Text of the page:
PHILADELPHIA – Instead of the welfare office and City Hall, Philadelphia residents may soon be lining up at schools to apply for government benefits.
A proposed bill by the Philadelphia City Council would make public schools the “one-stop location” for government handouts, including everything from Section 8 housing subsidies to reproductive health services.
Though the School-Based Family Services Program would focus on providing public services to children, the program extends coverage to parents and family members, creating “neighborhood-based community hubs,” which would cut down on trips to various government agencies in town.
“The Philadelphia School District’s schools offer the potential to serve as one-stop locations, where children and their families could receive those services intended to increase the likelihood that those children will thrive both in school and in their homes,” states the legislation.
Considering the bill is sponsored by 11 of 16 Philadelphia City Council members, it’s destined to pass once a public hearing is held sometime in the coming weeks, according to a legislative aide of 3rd District Councilwoman Janie Blackwell, one of the sponsors of the bill.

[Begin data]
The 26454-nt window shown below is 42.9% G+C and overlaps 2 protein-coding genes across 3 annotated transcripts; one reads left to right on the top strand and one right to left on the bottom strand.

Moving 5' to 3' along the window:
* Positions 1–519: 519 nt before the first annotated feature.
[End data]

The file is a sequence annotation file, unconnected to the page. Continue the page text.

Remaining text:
Such a program is targeted at families who regularly interact with government officials providing welfare and other government resources.”Services should be provided in a coordinated, comprehensive manner, and ideally at one nearby location, so that children and their parents, grandparents, or guardians do not have to expend precious time and resources navigating from one agency to another, and instead have easy access to the services they need close to where they live,” it reads.
In other cities, school-based social services are mostly limited to behavioral and physical health programs, such as the School Based Health Centers in Las Cruces, N.M. It’s strictly limited to immunizations, counseling and basic health services, according to the New Mexico Alliance for School-Based Health Care, a nonprofit based in Albuquerque which helps administer the aid.
The “School Based Youth Services” in nearby New jersey focuses more on mentoring and less on access to government benefits. The program concentrates on tutoring and employment services, according to its website.
Philadelphia’s program would give provide access to the Departments of Public Health and Parks and Recreation, the Philadelphia Housing Authority and various mayoral programs created to give food subsidies to poor households, casting a much wider net than school-based services in other states.
Councilwoman Blackwell did not return Watchdog.org’s request for comment.
Authored by Yaël Ossowski